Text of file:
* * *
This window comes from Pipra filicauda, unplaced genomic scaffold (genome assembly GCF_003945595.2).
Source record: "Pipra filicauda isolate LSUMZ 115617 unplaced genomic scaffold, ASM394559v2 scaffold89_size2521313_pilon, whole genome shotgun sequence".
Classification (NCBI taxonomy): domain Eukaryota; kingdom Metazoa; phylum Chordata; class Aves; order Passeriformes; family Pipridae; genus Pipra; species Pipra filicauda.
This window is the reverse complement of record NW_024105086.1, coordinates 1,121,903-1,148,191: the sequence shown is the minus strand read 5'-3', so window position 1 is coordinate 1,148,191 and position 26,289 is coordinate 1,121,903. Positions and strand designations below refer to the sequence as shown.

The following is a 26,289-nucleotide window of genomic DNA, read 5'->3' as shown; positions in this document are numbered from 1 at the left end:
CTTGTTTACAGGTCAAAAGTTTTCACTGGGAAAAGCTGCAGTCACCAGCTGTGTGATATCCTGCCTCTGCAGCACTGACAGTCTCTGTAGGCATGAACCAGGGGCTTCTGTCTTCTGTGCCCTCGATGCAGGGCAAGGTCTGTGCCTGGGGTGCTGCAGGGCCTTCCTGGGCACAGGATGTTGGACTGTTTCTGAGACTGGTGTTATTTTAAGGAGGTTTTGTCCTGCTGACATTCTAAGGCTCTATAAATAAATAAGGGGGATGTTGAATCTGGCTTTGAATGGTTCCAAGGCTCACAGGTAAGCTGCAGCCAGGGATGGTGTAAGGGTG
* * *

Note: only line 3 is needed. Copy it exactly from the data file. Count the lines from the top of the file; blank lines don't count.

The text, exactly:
Classification (NCBI taxonomy): domain Eukaryota; kingdom Metazoa; phylum Chordata; class Aves; order Passeriformes; family Pipridae; genus Pipra; species Pipra filicauda.